The Omission of Comission

There are these little differences in our experiences of the Christian life today that (in my mind at least) demonstrate a wide departure from the examples of Christian living we have presented to us in the Scriptures. I don’t consider these to always be intentional departures on out part – more like gradual driftings from the course we were told to follow. The result is the same though: disobedience.

Take disciple-making for example.

Mark 3:13 says, “…and Jesus called for those he wanted and they came to him.” It is Mark’s brief account of Jesus’ selection of his disciples. Consider as well Matthew 28:19, “Go and make disciples of all nations…” These, of course, the words of Jesus to us in the Great Comission. So, what is the subtle departure in our application of this example/command Jesus gives us?

I think if we were trying to guess what Mark 3:13 or Matthew 28:19 said by the way we actually live (at least in the western church), they might read more like, “…and the 12 called to Jesus and asked Him to disciple them”, and “Go and be discipled in all the nations…”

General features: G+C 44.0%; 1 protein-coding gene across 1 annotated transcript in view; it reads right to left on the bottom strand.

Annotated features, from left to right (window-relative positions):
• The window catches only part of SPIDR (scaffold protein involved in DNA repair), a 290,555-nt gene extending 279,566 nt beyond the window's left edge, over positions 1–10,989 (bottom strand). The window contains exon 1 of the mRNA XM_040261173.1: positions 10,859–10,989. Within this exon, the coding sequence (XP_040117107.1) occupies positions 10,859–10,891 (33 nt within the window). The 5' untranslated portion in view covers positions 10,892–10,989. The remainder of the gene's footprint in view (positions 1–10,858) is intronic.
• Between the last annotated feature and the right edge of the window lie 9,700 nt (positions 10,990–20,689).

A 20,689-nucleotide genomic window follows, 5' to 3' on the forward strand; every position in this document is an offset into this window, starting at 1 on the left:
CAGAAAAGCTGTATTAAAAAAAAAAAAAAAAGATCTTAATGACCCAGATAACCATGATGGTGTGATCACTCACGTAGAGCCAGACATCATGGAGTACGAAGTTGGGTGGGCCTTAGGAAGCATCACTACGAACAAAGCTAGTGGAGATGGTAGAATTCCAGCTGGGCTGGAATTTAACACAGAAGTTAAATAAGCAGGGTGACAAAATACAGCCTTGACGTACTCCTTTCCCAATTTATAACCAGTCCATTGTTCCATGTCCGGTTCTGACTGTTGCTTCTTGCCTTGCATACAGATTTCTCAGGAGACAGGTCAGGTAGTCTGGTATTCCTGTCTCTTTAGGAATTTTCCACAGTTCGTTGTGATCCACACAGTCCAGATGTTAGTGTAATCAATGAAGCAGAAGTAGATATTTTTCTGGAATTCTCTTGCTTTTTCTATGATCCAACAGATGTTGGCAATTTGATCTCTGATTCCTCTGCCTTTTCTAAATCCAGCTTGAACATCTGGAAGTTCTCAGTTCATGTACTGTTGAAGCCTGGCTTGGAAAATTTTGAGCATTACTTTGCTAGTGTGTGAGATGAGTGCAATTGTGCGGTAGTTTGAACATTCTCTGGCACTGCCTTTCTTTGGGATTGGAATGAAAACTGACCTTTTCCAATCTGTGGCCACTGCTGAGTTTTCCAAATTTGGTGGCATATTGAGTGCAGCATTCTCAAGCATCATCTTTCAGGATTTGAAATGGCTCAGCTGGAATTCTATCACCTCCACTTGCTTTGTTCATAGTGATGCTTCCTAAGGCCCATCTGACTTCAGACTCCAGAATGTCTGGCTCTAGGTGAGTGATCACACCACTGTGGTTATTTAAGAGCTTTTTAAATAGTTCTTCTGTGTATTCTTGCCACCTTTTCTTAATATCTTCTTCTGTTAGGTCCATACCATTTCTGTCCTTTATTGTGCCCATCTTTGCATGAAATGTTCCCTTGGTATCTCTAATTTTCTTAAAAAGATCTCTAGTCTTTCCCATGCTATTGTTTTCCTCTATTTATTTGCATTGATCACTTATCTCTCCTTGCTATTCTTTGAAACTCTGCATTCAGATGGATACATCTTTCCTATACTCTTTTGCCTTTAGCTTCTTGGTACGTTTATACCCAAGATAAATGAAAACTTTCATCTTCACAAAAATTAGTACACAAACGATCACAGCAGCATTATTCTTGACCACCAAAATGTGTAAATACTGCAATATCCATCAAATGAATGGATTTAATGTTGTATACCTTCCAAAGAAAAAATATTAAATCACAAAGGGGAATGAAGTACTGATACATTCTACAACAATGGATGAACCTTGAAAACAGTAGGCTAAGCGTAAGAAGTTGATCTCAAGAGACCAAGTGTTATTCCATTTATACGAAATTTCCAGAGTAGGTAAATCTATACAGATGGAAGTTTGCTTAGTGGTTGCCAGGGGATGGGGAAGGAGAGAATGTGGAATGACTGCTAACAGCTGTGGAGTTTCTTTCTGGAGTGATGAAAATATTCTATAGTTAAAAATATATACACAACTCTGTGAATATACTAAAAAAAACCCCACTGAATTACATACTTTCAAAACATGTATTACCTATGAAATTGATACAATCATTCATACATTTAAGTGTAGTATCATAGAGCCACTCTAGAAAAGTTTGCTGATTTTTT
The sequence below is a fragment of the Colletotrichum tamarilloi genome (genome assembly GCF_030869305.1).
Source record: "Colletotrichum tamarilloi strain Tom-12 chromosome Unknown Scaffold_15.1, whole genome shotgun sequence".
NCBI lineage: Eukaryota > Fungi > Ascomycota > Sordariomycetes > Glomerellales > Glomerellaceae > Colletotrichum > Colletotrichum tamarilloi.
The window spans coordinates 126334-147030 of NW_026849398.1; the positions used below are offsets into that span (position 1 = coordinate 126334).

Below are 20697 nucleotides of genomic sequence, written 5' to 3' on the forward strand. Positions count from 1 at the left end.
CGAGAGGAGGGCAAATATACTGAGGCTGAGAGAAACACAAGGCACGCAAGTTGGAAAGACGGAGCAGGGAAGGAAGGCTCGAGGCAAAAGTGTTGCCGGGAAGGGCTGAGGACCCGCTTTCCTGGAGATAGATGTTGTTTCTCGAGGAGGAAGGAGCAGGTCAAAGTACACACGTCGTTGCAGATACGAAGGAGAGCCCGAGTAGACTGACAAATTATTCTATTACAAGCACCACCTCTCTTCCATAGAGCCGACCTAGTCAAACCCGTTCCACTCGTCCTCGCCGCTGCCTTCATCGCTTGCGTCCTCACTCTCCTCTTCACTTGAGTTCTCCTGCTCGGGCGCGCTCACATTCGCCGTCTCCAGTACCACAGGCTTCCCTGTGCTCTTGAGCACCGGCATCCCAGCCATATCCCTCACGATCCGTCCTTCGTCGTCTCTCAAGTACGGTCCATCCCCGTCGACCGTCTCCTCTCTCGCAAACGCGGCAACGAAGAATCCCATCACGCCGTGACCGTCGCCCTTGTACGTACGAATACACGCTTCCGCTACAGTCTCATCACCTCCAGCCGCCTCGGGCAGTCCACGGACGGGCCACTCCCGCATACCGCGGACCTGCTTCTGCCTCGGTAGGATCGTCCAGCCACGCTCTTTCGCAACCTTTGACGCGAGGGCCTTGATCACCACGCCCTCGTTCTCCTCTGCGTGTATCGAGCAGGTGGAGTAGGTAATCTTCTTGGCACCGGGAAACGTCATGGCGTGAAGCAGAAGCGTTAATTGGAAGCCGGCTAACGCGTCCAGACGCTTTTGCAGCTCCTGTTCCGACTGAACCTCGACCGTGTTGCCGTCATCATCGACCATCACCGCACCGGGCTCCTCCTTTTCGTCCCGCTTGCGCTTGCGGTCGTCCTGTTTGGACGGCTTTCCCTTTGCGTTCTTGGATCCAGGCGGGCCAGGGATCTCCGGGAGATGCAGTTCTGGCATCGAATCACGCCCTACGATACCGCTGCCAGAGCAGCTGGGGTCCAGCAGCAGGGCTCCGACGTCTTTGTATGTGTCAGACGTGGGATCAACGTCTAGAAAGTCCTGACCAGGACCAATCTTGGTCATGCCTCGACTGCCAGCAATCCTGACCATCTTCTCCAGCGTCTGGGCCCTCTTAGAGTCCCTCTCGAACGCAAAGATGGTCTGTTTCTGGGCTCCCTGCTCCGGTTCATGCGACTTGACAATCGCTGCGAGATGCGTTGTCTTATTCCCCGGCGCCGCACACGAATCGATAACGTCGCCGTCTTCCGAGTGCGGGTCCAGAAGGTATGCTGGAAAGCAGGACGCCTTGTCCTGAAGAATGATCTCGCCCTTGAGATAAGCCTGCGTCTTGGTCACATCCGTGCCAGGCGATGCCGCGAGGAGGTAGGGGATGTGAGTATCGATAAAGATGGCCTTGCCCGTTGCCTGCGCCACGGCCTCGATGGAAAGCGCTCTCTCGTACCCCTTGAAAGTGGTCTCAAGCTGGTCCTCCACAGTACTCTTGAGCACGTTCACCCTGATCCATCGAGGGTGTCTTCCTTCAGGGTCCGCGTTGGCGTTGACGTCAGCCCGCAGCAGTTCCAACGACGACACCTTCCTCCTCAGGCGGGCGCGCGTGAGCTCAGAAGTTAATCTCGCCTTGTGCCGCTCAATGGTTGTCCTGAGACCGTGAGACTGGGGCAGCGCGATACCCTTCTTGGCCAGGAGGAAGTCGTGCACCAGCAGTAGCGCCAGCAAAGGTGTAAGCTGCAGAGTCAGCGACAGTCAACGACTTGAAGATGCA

Jesus chose his disciples and gave his life away to them so they would continue to do the same. We, on the other hand, seek out people we want to disciple us and use them to get a leg up on other believers, to feel valuable, to fix our insecurities, or to just fill our heads with more knowledge. This, of course, doesn’t diminish the work of the disciple-maker, but their investment made in that disciple will terminate with that disciple and not be replicated (unless someone later on down the road recognizes that disciple as someone who is ‘awesome’ and, thus, ‘worthy’ to be their mentor and the selfish process stays alive…and so on and so on).

Disciple-making is a command for every believer. You would think by observing our western American church culture today that the the command is more to be discipled. Not only is that a departure from the example Jesus modeled for us, it is self-serving, utilitarian, and (ultimately) leads to our omission of the Great Comission.


3 thoughts on “The Omission of Comission”

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